Asim Abu Shakra was one of the few Palestinian artists who was accepted into the canon of the Israeli art world. In 1981, Shakra moved to Tel Aviv where he studied painting at the Kalisher Art Academy. At the time, it was not easy for a Palestinian artist to live and study in an Israeli city and Shakra ended up living almost two years in a sleeping bag in the turpentine-smelling paint studio of the school.
In his life and work, Shakra experienced the conflict between his Arab and Israeli identities. The figure of the cactus is central to his visual language and reflects one of the personal stories of his life in Tel Aviv when one day he saw a potted cactus on a windowsill. The plant had been separated and removed from the wilderness and placed in a pot on the windowsill just like him, a Palestinian living in the Israeli capital. The feelings of alienation and non-belonging expressed in Shakra’s work are familiar to many exiled or internally displaced Palestinians. The thorny plant became a popular symbol of Palestinian identity as it is known for its tenacity and deep roots.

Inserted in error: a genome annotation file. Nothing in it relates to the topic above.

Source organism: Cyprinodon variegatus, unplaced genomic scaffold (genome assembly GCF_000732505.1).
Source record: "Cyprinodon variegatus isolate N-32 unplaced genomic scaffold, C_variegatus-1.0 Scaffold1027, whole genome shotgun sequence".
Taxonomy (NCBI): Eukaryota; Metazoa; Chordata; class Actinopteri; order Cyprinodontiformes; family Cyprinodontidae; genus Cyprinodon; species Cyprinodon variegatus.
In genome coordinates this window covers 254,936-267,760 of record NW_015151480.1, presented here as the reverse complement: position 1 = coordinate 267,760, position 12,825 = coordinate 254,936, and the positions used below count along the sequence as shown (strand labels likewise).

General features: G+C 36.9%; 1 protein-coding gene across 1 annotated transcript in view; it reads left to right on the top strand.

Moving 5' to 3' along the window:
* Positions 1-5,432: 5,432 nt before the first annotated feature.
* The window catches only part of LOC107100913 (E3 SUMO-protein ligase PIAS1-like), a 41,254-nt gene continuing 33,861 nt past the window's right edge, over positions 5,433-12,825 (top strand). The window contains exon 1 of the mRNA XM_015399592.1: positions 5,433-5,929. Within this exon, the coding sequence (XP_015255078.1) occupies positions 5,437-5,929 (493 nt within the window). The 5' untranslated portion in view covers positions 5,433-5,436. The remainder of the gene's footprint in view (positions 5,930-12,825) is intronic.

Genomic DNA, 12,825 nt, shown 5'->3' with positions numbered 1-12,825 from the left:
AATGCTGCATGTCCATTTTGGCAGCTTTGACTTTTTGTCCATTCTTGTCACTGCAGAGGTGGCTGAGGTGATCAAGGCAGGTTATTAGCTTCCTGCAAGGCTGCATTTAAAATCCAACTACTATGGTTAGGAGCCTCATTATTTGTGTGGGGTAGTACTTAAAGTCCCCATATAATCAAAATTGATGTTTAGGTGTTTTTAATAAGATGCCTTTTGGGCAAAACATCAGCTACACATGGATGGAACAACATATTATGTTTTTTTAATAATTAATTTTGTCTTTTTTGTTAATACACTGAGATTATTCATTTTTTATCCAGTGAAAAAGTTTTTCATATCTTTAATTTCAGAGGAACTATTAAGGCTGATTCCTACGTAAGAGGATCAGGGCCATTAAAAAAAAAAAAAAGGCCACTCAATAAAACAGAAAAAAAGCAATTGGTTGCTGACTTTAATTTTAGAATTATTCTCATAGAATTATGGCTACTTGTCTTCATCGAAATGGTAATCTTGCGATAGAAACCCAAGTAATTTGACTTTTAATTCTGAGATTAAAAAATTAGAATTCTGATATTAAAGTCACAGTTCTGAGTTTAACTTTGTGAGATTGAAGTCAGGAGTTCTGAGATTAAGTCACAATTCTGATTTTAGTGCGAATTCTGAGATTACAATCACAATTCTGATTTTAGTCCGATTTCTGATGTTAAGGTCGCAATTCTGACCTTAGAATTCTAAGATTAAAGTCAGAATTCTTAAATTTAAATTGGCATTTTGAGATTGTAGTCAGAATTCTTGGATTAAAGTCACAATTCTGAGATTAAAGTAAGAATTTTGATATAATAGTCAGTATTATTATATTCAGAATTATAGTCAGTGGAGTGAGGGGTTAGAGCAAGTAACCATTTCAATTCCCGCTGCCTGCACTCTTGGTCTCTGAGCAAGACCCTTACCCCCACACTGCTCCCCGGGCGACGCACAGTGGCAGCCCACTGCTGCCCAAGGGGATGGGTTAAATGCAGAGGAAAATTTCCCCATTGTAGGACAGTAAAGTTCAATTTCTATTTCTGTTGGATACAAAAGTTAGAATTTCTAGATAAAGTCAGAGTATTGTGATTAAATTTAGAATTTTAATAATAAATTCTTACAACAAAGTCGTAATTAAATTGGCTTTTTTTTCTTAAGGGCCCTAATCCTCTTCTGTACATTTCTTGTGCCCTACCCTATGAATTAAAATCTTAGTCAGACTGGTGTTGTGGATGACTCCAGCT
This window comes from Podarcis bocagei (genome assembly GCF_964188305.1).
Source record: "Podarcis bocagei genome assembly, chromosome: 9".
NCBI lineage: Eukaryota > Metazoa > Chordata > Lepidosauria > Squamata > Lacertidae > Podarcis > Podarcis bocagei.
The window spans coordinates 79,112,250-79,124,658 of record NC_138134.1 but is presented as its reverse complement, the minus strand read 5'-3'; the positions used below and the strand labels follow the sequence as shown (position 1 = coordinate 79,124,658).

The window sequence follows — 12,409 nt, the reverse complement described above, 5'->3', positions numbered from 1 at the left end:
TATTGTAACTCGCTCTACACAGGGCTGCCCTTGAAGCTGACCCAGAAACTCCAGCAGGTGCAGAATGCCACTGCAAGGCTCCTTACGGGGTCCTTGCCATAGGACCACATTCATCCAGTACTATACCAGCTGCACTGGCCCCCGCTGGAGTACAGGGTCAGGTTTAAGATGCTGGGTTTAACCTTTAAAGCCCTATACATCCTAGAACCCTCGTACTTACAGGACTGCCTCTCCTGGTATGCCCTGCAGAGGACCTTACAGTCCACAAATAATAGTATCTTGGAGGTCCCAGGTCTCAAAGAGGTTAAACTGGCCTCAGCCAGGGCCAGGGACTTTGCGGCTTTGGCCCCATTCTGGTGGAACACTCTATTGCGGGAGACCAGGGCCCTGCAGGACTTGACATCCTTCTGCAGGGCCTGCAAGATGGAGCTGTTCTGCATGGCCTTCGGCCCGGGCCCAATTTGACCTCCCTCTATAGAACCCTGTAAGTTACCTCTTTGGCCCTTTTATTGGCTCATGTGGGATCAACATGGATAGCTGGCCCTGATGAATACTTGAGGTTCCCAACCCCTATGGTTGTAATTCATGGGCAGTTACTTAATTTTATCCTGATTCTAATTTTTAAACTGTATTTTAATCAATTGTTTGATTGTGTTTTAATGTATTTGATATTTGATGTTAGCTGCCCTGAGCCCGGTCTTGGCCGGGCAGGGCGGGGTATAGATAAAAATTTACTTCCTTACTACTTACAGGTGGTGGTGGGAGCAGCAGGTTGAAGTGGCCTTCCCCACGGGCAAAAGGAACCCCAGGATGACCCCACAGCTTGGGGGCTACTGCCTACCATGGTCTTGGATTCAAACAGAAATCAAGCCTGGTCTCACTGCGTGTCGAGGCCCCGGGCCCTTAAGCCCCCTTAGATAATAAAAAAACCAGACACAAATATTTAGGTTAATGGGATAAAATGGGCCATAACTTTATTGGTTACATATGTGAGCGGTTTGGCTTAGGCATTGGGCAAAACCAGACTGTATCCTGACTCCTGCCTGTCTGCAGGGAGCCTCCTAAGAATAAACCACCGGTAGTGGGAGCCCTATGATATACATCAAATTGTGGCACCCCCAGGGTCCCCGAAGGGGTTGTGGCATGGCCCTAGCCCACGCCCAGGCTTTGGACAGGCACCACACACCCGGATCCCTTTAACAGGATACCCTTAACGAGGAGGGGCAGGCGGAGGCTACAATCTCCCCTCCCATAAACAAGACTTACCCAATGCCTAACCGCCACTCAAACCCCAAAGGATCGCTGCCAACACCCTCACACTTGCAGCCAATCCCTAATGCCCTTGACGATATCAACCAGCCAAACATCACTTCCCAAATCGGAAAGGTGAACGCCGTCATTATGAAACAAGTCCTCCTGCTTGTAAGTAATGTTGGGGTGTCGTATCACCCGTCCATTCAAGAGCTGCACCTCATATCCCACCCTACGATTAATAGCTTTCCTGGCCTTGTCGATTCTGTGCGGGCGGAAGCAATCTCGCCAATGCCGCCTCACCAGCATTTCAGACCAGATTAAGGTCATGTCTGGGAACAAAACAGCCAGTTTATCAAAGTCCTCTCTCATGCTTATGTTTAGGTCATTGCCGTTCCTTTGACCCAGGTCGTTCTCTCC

The resilience of the cactus plant was especially crucial to Abu Shakra during the last years of his life. Diagnosed with cancer in 1987, he portrayed his determination to survive in the form of the spiky, steadfast plant. Asim Abu Shakra passed away at the young age of 29, yet he still had a prolific career as an artist.
After graduating in 1986, he had his first solo exhibition at the Rap Gallery in Tel Aviv. Shakra had three more solo exhibitions and participated in four group exhibitions before he passed away. Four years after his death, a comprehensive retrospective exhibition of his work was presented at the Helena Rubinstein Pavilion of the Tel Aviv Museum.